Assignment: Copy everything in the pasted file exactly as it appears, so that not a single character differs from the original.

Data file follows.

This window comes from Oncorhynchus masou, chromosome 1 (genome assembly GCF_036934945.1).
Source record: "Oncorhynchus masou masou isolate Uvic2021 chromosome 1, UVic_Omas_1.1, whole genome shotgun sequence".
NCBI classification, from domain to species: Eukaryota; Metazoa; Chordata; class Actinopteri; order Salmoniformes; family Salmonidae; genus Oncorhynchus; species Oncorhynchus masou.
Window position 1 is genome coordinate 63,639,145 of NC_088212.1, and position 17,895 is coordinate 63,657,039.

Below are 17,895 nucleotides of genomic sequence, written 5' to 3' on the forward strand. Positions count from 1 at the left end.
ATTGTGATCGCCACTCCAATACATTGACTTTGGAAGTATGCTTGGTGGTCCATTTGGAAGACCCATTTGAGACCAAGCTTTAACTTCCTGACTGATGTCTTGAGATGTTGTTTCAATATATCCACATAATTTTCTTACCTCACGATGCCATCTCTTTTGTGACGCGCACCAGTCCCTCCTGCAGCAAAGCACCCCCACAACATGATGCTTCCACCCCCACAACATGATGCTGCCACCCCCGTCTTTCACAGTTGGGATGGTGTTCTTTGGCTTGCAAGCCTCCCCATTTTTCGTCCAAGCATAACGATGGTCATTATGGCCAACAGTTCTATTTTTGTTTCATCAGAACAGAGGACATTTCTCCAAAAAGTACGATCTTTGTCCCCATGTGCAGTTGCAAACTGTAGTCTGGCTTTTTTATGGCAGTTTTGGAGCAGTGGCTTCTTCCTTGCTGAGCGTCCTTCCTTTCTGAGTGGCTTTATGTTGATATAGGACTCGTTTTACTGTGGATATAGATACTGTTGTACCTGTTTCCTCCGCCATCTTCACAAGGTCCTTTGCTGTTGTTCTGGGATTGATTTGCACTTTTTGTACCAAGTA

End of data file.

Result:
This window comes from Oncorhynchus masou, chromosome 1 (genome assembly GCF_036934945.1).
Source record: "Oncorhynchus masou masou isolate Uvic2021 chromosome 1, UVic_Omas_1.1, whole genome shotgun sequence".
NCBI classification, from domain to species: Eukaryota; Metazoa; Chordata; class Actinopteri; order Salmoniformes; family Salmonidae; genus Oncorhynchus; species Oncorhynchus masou.
Window position 1 is genome coordinate 63,639,145 of NC_088212.1, and position 17,895 is coordinate 63,657,039.

Below are 17,895 nucleotides of genomic sequence, written 5' to 3' on the forward strand. Positions count from 1 at the left end.
ATTGTGATCGCCACTCCAATACATTGACTTTGGAAGTATGCTTGGTGGTCCATTTGGAAGACCCATTTGAGACCAAGCTTTAACTTCCTGACTGATGTCTTGAGATGTTGTTTCAATATATCCACATAATTTTCTTACCTCACGATGCCATCTCTTTTGTGACGCGCACCAGTCCCTCCTGCAGCAAAGCACCCCCACAACATGATGCTTCCACCCCCACAACATGATGCTGCCACCCCCGTCTTTCACAGTTGGGATGGTGTTCTTTGGCTTGCAAGCCTCCCCATTTTTCGTCCAAGCATAACGATGGTCATTATGGCCAACAGTTCTATTTTTGTTTCATCAGAACAGAGGACATTTCTCCAAAAAGTACGATCTTTGTCCCCATGTGCAGTTGCAAACTGTAGTCTGGCTTTTTTATGGCAGTTTTGGAGCAGTGGCTTCTTCCTTGCTGAGCGTCCTTCCTTTCTGAGTGGCTTTATGTTGATATAGGACTCGTTTTACTGTGGATATAGATACTGTTGTACCTGTTTCCTCCGCCATCTTCACAAGGTCCTTTGCTGTTGTTCTGGGATTGATTTGCACTTTTTGTACCAAGTA